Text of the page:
At this point, Lowry jumped in; the boys began talking over one another, such that the Nexis transcript breaks down at that point. But Lowry really side-swiped Sean—and Sean came off sounding comically bad. We’d urge the Media Matters folk to dig up the tape if they have it.

It’s been a long time since any topic produced so many breakdowns in partisan scripting. Sean was really annoyed by Lowry’s bad conduct! Thank goodness Deidre was there!

MASLIN COPS (permalink): Janet Maslin (almost) did the right thing when she reviewed Brian Greene’s newest book.

Greene’s new book is called ''The Hidden Reality: Parallel Universes and the Deep Laws of the Cosmos.” By the laws of American journalism, the reviewer is supposed to say how accessible Greene makes modern physics. This convention dates at least to “A Brief History of Time,” the best-selling 1988 puzzler which another top physicist has never stopped “hawking.”

It’s a convention of American journalism! By law, reviewers are supposed to say how easy it is to grasp modern physics, thanks to writers like Stephen Hawking and Greene. But good lord! Breaking every rule in the book, Maslin ended her essay on Greene’s new book with a bit of open rebellion:

MASLIN (1/27/11): Bottom line: It's exciting and rewarding to read [Greene] even when the process is a struggle. This book is significantly more difficult than his earlier ones, but it still captures and engages the imagination. It can veer from eye-glazing passages to simple, crystal-clear thoughts (bubble universes appear finite from the inside but infinite from the outside; got it!), only to get lost again when stringy geometry and sticky branes enter the fray. It can make you wish Tom Lehrer were setting this stuff to music. And it can make you marvel at the thought of a parallel universe in which you read ''The Hidden Reality'' and every word makes perfect sense to you. That won't happen in this one.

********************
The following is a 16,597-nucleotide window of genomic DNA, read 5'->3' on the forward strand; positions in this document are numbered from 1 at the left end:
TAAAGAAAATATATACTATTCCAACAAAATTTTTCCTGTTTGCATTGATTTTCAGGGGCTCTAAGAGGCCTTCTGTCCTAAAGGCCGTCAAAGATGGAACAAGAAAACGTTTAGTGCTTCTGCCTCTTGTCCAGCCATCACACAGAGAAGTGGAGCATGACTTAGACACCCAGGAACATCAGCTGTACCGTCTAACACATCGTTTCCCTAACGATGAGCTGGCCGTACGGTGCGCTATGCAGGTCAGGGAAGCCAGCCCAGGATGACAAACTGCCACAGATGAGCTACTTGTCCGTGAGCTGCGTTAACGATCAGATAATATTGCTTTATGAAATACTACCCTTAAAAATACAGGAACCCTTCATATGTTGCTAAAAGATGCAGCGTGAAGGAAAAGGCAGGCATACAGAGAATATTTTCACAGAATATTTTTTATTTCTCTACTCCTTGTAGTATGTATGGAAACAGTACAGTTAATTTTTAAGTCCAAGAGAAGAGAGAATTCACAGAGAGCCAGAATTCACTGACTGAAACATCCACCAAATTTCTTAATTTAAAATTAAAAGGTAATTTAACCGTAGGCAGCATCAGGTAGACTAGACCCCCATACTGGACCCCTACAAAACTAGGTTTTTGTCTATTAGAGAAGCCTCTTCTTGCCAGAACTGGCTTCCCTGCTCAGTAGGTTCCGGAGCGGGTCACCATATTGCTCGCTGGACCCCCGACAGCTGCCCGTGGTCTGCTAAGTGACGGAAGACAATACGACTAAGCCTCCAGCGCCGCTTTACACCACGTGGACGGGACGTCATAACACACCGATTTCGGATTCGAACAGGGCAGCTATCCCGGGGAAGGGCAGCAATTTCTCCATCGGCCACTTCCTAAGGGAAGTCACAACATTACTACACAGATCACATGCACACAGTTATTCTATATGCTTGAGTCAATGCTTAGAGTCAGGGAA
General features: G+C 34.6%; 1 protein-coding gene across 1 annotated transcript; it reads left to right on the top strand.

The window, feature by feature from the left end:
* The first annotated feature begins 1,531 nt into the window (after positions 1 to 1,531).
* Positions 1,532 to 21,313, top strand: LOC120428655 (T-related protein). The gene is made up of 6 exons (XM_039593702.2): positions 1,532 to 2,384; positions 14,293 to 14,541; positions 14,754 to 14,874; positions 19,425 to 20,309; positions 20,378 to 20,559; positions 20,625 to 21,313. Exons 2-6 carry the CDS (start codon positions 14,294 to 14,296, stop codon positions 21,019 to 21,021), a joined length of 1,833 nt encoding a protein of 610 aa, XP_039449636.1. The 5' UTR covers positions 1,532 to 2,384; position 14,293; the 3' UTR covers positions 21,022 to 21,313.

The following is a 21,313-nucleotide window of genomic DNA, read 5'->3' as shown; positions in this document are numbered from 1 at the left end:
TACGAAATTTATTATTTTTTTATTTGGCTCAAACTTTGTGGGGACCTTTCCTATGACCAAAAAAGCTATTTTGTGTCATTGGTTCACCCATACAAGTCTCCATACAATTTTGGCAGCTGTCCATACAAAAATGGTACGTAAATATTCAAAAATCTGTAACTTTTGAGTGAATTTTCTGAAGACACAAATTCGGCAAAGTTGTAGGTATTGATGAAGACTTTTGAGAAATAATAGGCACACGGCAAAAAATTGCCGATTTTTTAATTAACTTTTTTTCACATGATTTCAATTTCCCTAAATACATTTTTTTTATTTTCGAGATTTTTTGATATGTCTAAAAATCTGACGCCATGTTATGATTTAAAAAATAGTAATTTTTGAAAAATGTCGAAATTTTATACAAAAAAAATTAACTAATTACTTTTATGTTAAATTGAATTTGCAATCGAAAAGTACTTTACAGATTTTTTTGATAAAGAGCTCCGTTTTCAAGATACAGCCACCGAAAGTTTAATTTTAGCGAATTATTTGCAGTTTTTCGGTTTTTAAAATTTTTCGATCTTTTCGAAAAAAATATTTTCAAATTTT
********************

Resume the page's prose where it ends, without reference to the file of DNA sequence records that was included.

Maslin is never quite willing to tell you the truth: You may not understand a darn thing in this book! But throughout this review, she is at least willing to hint at this otherwise hidden reality. A hint even lurks in the headline atop her review (“Multiple-Universe Theory Made, Well, Easier”). And sure enough! Maslin’s switch from “easy” to “well, easier” is conveyed, sotto voce, at various points in her piece:

MASLIN: ''The Hidden Reality'' starts small (sort of) by raising the question of whether space is infinite or finite. Then it segues to the cosmological principle (''the assumed homogeneity of the cosmos'') and that principle's implications for how a multiverse (a plural for ''universe'') might be configured. A little further on in this same early chapter, Mr. Greene, who relies on earthly reference points like ''South Park'' and ''The Honeymooners'' to simplify difficult concepts, imagines a woman who has many shoes. Calling her Imelda, he uses her wardrobe permutations to make a more abstract point: ''an infinite number of appearances with a finite number of outfits ensures infinite repetition.''

This chapter is called ''Endless Doppelgangers.'' It builds upon the idea that infinite variations of ourselves, our lives and our solar system are within the theorist's realm of possibility. Got that? Mr. Greene then moves to ''Eternity and Infinity,'' and soon he is introducing both inflationary cosmology, which is one thing, and the inflaton (sic) field, which is quite another, in a book that desperately needs a glossary. (It doesn't have one. And its illustrations aren't as helpful as they might be.)

“Got that?” Maslin asks, thus hinting that the answer is “no.”

We were pleased to see Maslin suggest and say that this book isn’t real “easy.” We’ll admit it; she didn’t seem to feel she could come out and say that the book is impossibly hard. But in this fumbling step toward the truth, we saw signs of real journalistic progress. Maslin is breaking from one of the guild’s established scripts—something journalists seldom do. And good lord! If journalists can learn to admit that they don’t understand conformally invariant supersymmetric quantum gauge field theory, perhaps they could eventually cop to the many other topics they don’t understand. Perhaps they could drop their scripts in those areas. (We suggest one example below.)